The Photographer’s Gallery pays tribute to the legendary fashion photographer in an extensive retrospective of his work.

With a career spanning nearly 40 years it’s pretty safe to assume that acclaimed fashion photographer Terence Donovan saw a mass evolution in style and cultural diversity. Born into a working class family in London’s East End, Donovan found himself immersed in a visual world from a young age, starting with an apprenticeship at the London School of Photo-Engraving at just 11-years-old, before leaving to become a photographer’s assistant. Astoundingly he opened up his own studio in 1959 at the age of 22. Donovan’s eye for detail meant he soon caught the attention of leading fashion magazines of the time – you may even heard of a few – Vogue, Harper’s Bazaar and Elle are just a few examples.

Despite being highly sought after by leading publications, Donovan’s aesthetic remained the same, his gritty, industrialised, almost reportage-like photographs taken in the streets of his native East London are still as prominent in today’s fashion magazines as they were during their inception in the 1960s. The Photographer’s Gallery, in partnership with global technology company Ricoh, will showcase some of Donovan’s most inspiring pieces, both editorial and commercial, in an extensive retrospective of his life and works.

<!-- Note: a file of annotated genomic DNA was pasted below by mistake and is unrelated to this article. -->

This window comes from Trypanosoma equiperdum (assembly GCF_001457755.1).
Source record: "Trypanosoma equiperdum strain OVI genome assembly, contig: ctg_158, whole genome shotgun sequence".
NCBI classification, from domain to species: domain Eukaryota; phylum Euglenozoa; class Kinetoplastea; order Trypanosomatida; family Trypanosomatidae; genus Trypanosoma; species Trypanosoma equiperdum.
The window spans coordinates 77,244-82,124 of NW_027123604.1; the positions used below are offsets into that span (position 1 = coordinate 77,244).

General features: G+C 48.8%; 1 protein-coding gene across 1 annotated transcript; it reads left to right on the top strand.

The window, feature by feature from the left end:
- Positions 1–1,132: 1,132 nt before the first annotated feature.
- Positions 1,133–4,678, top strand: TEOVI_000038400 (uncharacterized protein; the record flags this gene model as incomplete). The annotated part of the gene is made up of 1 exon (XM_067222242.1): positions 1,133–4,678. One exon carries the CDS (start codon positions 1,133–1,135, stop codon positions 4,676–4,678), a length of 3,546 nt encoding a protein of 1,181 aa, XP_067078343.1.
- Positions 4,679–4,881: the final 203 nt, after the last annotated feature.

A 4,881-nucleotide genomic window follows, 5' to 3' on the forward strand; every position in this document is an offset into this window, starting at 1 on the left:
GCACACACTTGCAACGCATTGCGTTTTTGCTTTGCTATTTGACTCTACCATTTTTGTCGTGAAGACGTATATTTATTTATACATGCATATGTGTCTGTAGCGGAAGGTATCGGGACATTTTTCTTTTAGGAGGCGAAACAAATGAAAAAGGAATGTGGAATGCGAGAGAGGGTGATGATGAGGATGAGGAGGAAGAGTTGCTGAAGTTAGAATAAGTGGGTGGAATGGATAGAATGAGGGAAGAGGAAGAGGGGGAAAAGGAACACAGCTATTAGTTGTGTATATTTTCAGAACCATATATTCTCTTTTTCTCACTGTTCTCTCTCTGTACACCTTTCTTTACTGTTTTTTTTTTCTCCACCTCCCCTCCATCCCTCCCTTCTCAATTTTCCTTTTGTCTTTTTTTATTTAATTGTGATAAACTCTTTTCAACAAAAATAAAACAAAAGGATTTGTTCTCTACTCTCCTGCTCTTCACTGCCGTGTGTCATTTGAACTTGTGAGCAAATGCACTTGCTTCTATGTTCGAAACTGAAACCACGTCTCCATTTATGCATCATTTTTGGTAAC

“Photography fascinates me. Instant fascination every time. When the fascination leaves me, I’ll give it up.” - Speaking to Jean Shrimpton in 1963.

From his post-war renaissance beginnings Speed of Light (a phrase commonly used by Donovan) will feature a wealth of archival material and previously unpublished works, including photographs, film and ephemera – such as early magazine spreads from Man About Town, as well as contact sheets, cameras and sketches. Pioneering films and videos captured towards the end of his career will also be displayed, most notably his collaborations with musicians Robert Palmer and Malcolm McLaren.

15 July - 25 September 2016; thephotographersgallery.org.uk

Image; Terence Donovan Archive